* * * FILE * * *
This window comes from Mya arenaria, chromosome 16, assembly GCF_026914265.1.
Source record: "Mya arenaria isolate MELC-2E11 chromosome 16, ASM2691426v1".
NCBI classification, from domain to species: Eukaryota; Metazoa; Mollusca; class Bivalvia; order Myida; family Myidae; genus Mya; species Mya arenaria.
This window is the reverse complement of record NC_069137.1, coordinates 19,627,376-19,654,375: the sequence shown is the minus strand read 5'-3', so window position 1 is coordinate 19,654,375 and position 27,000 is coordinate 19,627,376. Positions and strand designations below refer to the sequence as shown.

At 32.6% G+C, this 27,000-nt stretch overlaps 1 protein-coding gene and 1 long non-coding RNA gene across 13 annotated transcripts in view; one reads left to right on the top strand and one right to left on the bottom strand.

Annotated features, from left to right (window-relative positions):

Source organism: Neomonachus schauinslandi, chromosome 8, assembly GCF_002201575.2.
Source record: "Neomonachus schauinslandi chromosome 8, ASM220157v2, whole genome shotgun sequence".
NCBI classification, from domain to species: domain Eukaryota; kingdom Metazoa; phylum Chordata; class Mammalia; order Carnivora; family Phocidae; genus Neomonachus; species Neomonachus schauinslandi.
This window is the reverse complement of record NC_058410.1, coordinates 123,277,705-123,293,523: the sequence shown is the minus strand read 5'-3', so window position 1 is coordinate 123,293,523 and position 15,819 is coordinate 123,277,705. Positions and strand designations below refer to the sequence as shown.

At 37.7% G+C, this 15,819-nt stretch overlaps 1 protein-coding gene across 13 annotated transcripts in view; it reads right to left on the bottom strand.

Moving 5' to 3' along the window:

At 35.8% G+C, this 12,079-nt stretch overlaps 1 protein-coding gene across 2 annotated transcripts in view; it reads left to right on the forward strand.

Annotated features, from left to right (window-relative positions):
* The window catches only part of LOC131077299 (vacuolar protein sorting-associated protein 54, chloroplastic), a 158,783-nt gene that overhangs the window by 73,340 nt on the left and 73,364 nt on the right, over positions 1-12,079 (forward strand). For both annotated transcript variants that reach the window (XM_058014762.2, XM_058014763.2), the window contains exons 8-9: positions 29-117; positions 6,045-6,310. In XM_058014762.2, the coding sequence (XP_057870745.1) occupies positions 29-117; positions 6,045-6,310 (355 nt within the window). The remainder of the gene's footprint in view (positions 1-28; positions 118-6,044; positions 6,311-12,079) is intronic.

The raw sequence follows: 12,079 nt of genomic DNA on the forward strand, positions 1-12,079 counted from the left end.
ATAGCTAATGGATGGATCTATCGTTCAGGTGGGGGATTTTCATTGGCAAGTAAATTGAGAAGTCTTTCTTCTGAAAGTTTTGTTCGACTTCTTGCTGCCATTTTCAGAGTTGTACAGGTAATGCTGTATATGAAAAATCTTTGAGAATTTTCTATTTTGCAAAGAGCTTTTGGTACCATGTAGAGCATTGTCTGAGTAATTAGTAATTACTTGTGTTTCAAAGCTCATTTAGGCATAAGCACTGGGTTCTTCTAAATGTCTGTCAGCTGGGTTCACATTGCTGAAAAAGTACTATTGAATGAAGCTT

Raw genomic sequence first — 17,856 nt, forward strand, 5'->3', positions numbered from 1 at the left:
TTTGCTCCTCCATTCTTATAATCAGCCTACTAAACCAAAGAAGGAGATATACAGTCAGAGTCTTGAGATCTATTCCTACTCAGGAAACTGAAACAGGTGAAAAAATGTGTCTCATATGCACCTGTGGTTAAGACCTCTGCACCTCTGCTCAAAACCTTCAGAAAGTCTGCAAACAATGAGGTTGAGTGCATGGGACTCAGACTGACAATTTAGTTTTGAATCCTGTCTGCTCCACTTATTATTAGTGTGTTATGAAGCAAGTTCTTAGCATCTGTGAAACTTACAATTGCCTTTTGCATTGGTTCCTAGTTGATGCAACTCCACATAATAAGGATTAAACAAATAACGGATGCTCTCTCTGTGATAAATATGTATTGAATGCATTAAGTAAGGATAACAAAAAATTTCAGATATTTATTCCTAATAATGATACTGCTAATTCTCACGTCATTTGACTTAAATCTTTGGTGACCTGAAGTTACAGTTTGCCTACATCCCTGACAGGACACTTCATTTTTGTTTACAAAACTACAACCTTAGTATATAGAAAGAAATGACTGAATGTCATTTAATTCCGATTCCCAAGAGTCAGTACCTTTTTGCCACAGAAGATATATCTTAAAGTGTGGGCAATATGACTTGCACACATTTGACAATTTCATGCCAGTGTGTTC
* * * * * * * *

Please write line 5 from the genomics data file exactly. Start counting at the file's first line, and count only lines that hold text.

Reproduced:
At 32.6% G+C, this 27,000-nt stretch overlaps 1 protein-coding gene and 1 long non-coding RNA gene across 13 annotated transcripts in view; one reads left to right on the top strand and one right to left on the bottom strand.